Matlab Beginner Needs Help!

Discussion in 'Programmer's Corner' started by ruairdh, Nov 13, 2013.

  1. ruairdh

    Thread Starter New Member

    Nov 13, 2013
    Hi, I'm new to this site and am trying to teach myself matlab. I came across this problem and can't seem to figure it out;

    Write a MATLAB script to derive and plot y(n) below;

    x(n) =[1 1 2 1 3] y(n)=x(n)+y(n-1)

    I have written the following code;

    N = 5;
    x = [1 2 2 1 4];
    n = 0:length(y)-1;

    ...but MATLAB is giving me the following error message;

    Subscript indices must either be real positive integers or logicals.

    Error in test (line 4)


    Any help would be greatly appreciated.

  2. MrChips


    Oct 2, 2009
    Subscript n must begin with n = 1.

    You have another problem because y(n-1) for n = 1 has invalid subscript.
  3. blah2222

    Distinguished Member

    May 3, 2010

    You will need to start 'n' at 1 and have an initial condition for y[n-1] as MATLAB does not like indices of arrays that are less than 1.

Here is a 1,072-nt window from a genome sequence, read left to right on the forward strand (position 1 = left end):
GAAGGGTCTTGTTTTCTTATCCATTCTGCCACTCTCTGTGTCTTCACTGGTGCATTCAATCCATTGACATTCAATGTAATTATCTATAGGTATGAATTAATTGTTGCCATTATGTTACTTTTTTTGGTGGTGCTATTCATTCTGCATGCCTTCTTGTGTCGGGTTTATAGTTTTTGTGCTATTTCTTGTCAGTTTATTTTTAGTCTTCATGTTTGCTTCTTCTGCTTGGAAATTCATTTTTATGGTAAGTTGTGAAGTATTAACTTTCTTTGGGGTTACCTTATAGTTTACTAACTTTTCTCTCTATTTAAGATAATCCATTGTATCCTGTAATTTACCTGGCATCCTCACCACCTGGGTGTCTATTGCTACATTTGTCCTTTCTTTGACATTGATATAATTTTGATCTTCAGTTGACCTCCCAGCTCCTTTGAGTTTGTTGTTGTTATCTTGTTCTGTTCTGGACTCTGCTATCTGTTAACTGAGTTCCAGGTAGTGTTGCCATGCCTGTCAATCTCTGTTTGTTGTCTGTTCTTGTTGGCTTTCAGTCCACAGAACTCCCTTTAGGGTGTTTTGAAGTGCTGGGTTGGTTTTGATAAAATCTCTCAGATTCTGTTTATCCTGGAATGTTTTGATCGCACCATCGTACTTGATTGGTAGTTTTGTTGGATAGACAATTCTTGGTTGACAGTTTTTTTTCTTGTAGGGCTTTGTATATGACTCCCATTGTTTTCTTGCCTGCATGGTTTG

4. WBahn


    Mar 31, 2012
    It's been a couple years since I've touched MatLab, so I'm not even going to try to get the syntax correct. So focus on the idea.

    You have

    N = 5;
    x = [1 2 2 1 4];

    This means that

    x[1:5] is [1 2 2 1 4] (remember, I'm not trying to use MatLab syntax)

    Now, what if we concatenate this with a matrix that has just a single element. Let's assume that I have a function called 'zeroes' that takes two arguments, the number of rows and columns, and returns a matrix that size filled with zeros. Let's further assume that we can contatentate two matrics by using a cat() function.


    x_n_minus_1 = cat(zeroes(1,1), x) would yield [0 1 2 2 1 4];


    x_n = cat(x, zeroes(1,1)) would yield [1 2 2 1 4 0];

    Now I have

    y = x_n + x_n_minus_1

    which will have a length of N+1

    I can put this all on one line

    x_n = cat(x, zeroes(1,1)) + cat(zeroes(1,1), x);

    I know you can do each of these things in MatLab and that, in doing so, you get somethign that generally runs much faster than using a loop. This is called "vectorizing" the problem and anytime you can vectorize a problem and eliminate a loop, the dividend is usually pretty impressive.